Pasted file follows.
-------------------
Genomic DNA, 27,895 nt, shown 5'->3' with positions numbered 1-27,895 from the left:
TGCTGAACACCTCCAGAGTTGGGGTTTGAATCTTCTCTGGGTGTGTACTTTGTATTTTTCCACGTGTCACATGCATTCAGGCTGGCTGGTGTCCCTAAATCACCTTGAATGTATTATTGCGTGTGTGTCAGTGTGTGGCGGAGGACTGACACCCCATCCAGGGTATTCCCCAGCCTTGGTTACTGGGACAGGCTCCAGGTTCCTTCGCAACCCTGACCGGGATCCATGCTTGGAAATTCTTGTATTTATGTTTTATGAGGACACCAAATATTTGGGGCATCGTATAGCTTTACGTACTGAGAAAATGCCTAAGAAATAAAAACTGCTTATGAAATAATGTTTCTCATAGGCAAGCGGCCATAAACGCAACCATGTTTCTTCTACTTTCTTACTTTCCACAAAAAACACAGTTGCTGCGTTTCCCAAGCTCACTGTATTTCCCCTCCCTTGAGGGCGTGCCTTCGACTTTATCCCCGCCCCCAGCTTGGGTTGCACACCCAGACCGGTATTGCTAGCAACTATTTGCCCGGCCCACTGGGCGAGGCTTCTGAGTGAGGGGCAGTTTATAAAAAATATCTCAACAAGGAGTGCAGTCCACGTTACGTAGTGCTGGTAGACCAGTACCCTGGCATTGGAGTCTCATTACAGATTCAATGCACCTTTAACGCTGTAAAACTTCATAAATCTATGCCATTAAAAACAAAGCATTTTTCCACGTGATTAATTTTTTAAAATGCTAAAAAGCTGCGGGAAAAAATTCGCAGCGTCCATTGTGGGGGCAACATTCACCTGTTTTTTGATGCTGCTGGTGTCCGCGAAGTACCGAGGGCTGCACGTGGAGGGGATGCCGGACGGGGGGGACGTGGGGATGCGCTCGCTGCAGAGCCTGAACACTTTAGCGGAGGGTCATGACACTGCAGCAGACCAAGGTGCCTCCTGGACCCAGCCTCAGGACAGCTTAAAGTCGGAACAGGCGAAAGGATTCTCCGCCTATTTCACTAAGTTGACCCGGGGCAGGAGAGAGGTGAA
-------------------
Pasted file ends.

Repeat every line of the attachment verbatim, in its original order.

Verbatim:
Genomic DNA, 27,895 nt, shown 5'->3' with positions numbered 1-27,895 from the left:
TGCTGAACACCTCCAGAGTTGGGGTTTGAATCTTCTCTGGGTGTGTACTTTGTATTTTTCCACGTGTCACATGCATTCAGGCTGGCTGGTGTCCCTAAATCACCTTGAATGTATTATTGCGTGTGTGTCAGTGTGTGGCGGAGGACTGACACCCCATCCAGGGTATTCCCCAGCCTTGGTTACTGGGACAGGCTCCAGGTTCCTTCGCAACCCTGACCGGGATCCATGCTTGGAAATTCTTGTATTTATGTTTTATGAGGACACCAAATATTTGGGGCATCGTATAGCTTTACGTACTGAGAAAATGCCTAAGAAATAAAAACTGCTTATGAAATAATGTTTCTCATAGGCAAGCGGCCATAAACGCAACCATGTTTCTTCTACTTTCTTACTTTCCACAAAAAACACAGTTGCTGCGTTTCCCAAGCTCACTGTATTTCCCCTCCCTTGAGGGCGTGCCTTCGACTTTATCCCCGCCCCCAGCTTGGGTTGCACACCCAGACCGGTATTGCTAGCAACTATTTGCCCGGCCCACTGGGCGAGGCTTCTGAGTGAGGGGCAGTTTATAAAAAATATCTCAACAAGGAGTGCAGTCCACGTTACGTAGTGCTGGTAGACCAGTACCCTGGCATTGGAGTCTCATTACAGATTCAATGCACCTTTAACGCTGTAAAACTTCATAAATCTATGCCATTAAAAACAAAGCATTTTTCCACGTGATTAATTTTTTAAAATGCTAAAAAGCTGCGGGAAAAAATTCGCAGCGTCCATTGTGGGGGCAACATTCACCTGTTTTTTGATGCTGCTGGTGTCCGCGAAGTACCGAGGGCTGCACGTGGAGGGGATGCCGGACGGGGGGGACGTGGGGATGCGCTCGCTGCAGAGCCTGAACACTTTAGCGGAGGGTCATGACACTGCAGCAGACCAAGGTGCCTCCTGGACCCAGCCTCAGGACAGCTTAAAGTCGGAACAGGCGAAAGGATTCTCCGCCTATTTCACTAAGTTGACCCGGGGCAGGAGAGAGGTGAA